The formulation of quantum mechanics actually does not, in any way, suggest a mind-matter dichotomy, and it certainly does not suggest either materialism or solipsism. Quantum mechanics actually points to a middle way between these two extremes of materialism and solipsism, a realization that both Werner Heisenberg and Wolfgang Pauli eventually reached. This means that the formulation of quantum mechanics actually points to the philosophical viewpoint of the Buddhist Madhyamika philosophy, also known as the Middle Way philosophy. Madhyamika philosophy would allow us to include the role of consciousness in quantum physics without ending up in the extremes of either solipsism or materialism.

In this paper, the formulation of quantum mechanics is explicitly interpreted in terms of Madhyamika philosophy, and this can be done directly without any modifications to the original formulation of quantum mechanics, and without the need for additional ad hoc conditions. In other words, we can have a direct experiential interpretation of quantum mechanics that fits perfectly with Madhyamika philosophy. Thus, in addition to being supported by extremely precise logical analysis and deep meditational insight, there is now also concrete scientific evidence that the Madhyamaka view of reality is correct.

Hope: If you are liking the class, then stay tuned, keep learning in the class, then you know.

Relativity and the Underlying Problem in Interpreting Quantum Mechanics

The Formulation of Quantum Mechanics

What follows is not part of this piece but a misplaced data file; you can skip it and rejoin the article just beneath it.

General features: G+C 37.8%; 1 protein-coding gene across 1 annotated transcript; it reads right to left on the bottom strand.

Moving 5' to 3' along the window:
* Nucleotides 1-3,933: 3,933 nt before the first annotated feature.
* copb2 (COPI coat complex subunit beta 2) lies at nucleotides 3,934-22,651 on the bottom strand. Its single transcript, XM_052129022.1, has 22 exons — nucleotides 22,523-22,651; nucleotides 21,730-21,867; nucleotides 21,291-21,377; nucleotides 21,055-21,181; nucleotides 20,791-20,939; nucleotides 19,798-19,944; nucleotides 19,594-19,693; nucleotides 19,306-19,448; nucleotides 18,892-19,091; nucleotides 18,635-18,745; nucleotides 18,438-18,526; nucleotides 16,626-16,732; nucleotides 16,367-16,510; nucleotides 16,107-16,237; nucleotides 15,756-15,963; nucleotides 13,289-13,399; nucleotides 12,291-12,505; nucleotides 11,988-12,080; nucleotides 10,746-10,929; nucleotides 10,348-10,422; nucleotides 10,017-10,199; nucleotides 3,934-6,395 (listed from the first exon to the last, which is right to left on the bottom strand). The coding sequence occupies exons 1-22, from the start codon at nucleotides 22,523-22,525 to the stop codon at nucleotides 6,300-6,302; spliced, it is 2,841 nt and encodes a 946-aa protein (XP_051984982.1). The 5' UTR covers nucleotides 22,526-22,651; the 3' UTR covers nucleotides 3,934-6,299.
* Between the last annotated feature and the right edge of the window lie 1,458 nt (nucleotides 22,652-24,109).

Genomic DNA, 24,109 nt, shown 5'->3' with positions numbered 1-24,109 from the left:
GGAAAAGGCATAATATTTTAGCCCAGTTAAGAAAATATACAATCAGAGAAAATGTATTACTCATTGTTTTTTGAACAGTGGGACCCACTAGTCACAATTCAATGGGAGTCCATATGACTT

2.1 Introduction
2.2 The Quantum Wave Function
2.3 A Note for viewers Without a Mathematics Background
2.4 The Collapse of the Wave Function

Interpreting Quantum Mechanics
3.1 The Copenhagen Interpretation
3.2 The Double-Slit Experiment
3.3 Attempts to Deny a Role for Consciousness

Consciousness and Quantum Mechanics
4.1 The von Neumann Chain
4.2 Schrodinger’s Cat and Wigner’s Friend
4.3 The Problem of Mind-Matter Duality

A Direct Experiential Interpretation of Quantum Mechanics
5.1 The Experiential Event as the Primary Reality
5.2 Madhyamika Philosophy
5.3 Madhyamika Philosophy and Quantum Mechanics
5.4 The Case Against Materialism
5.5 The Case Concerning Solipsism
5.6 Emptiness of Mind in Quantum Mechanics

The Nature of the Quantum Wave Function
6.1 The Delayed Choice Quantum Eraser and Quantum Entanglement
6.2 The Original Delayed Choice Quantum Eraser Experiment
6.3 The Two “Weird” Things About the Double-Slit Experiment
6.4 The Nature of the Quantum Wave Function

Conclusion
____________________

1 Relativity and the Underlying Problem in Interpreting Quantum Mechanics

Even a whole century after the discovery of the mathematical formulation of quantum mechanics, there is still no universally accepted and consistent interpretation of what the formulation actually means. Instead, we have a wide array of differing interpretations of quantum mechanics, requiring additional ad hoc hypothetical conditions, inserted by hand, in order to make the formulation fit the particular interpretation favored. The absence of a general acceptance of any of these interpretations means, also, that none of these interpretations are actually free of conceptual problems.

So what exactly is the underlying problem here? How is it that we cannot even interpret, consistently, the formulation of quantum mechanics that, together with the theory of relativity, forms the foundation of all modern physics?